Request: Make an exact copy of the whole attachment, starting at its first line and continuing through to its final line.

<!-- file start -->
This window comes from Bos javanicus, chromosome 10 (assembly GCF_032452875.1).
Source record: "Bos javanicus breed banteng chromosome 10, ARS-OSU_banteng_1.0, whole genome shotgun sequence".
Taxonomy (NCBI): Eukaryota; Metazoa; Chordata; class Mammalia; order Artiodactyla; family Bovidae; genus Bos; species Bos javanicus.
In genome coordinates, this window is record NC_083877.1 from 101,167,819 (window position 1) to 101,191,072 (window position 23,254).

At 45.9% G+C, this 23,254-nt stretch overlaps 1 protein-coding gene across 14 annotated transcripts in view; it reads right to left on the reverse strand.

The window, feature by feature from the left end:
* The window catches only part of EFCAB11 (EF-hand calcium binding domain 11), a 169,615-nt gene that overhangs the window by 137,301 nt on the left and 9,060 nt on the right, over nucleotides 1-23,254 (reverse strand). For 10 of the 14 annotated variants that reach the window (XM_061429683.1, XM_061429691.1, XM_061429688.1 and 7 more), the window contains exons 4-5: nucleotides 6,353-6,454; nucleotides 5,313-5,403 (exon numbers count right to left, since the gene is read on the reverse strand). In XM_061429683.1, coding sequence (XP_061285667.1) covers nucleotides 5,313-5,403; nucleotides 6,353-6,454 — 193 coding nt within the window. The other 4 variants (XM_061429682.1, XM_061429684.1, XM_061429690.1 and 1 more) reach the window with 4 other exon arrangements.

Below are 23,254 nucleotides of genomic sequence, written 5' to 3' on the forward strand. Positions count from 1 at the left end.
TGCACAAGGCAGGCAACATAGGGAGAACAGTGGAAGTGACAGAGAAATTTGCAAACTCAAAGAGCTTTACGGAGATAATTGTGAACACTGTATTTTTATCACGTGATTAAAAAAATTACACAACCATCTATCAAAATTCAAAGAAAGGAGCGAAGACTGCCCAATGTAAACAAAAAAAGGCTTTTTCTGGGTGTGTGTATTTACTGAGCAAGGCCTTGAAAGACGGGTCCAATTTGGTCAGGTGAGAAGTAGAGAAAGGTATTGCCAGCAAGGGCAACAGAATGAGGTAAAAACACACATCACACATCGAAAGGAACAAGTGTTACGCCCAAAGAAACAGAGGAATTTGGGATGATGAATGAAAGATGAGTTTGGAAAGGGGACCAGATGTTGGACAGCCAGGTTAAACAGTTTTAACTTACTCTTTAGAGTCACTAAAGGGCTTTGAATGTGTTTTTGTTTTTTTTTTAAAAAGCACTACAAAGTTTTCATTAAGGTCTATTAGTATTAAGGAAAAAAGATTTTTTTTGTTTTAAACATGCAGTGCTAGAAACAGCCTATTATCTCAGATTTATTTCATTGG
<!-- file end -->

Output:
This window comes from Bos javanicus, chromosome 10 (assembly GCF_032452875.1).
Source record: "Bos javanicus breed banteng chromosome 10, ARS-OSU_banteng_1.0, whole genome shotgun sequence".
Taxonomy (NCBI): Eukaryota; Metazoa; Chordata; class Mammalia; order Artiodactyla; family Bovidae; genus Bos; species Bos javanicus.
In genome coordinates, this window is record NC_083877.1 from 101,167,819 (window position 1) to 101,191,072 (window position 23,254).

At 45.9% G+C, this 23,254-nt stretch overlaps 1 protein-coding gene across 14 annotated transcripts in view; it reads right to left on the reverse strand.

The window, feature by feature from the left end:
* The window catches only part of EFCAB11 (EF-hand calcium binding domain 11), a 169,615-nt gene that overhangs the window by 137,301 nt on the left and 9,060 nt on the right, over nucleotides 1-23,254 (reverse strand). For 10 of the 14 annotated variants that reach the window (XM_061429683.1, XM_061429691.1, XM_061429688.1 and 7 more), the window contains exons 4-5: nucleotides 6,353-6,454; nucleotides 5,313-5,403 (exon numbers count right to left, since the gene is read on the reverse strand). In XM_061429683.1, coding sequence (XP_061285667.1) covers nucleotides 5,313-5,403; nucleotides 6,353-6,454 — 193 coding nt within the window. The other 4 variants (XM_061429682.1, XM_061429684.1, XM_061429690.1 and 1 more) reach the window with 4 other exon arrangements.

Below are 23,254 nucleotides of genomic sequence, written 5' to 3' on the forward strand. Positions count from 1 at the left end.
TGCACAAGGCAGGCAACATAGGGAGAACAGTGGAAGTGACAGAGAAATTTGCAAACTCAAAGAGCTTTACGGAGATAATTGTGAACACTGTATTTTTATCACGTGATTAAAAAAATTACACAACCATCTATCAAAATTCAAAGAAAGGAGCGAAGACTGCCCAATGTAAACAAAAAAAGGCTTTTTCTGGGTGTGTGTATTTACTGAGCAAGGCCTTGAAAGACGGGTCCAATTTGGTCAGGTGAGAAGTAGAGAAAGGTATTGCCAGCAAGGGCAACAGAATGAGGTAAAAACACACATCACACATCGAAAGGAACAAGTGTTACGCCCAAAGAAACAGAGGAATTTGGGATGATGAATGAAAGATGAGTTTGGAAAGGGGACCAGATGTTGGACAGCCAGGTTAAACAGTTTTAACTTACTCTTTAGAGTCACTAAAGGGCTTTGAATGTGTTTTTGTTTTTTTTTTAAAAAGCACTACAAAGTTTTCATTAAGGTCTATTAGTATTAAGGAAAAAAGATTTTTTTTGTTTTAAACATGCAGTGCTAGAAACAGCCTATTATCTCAGATTTATTTCATTGG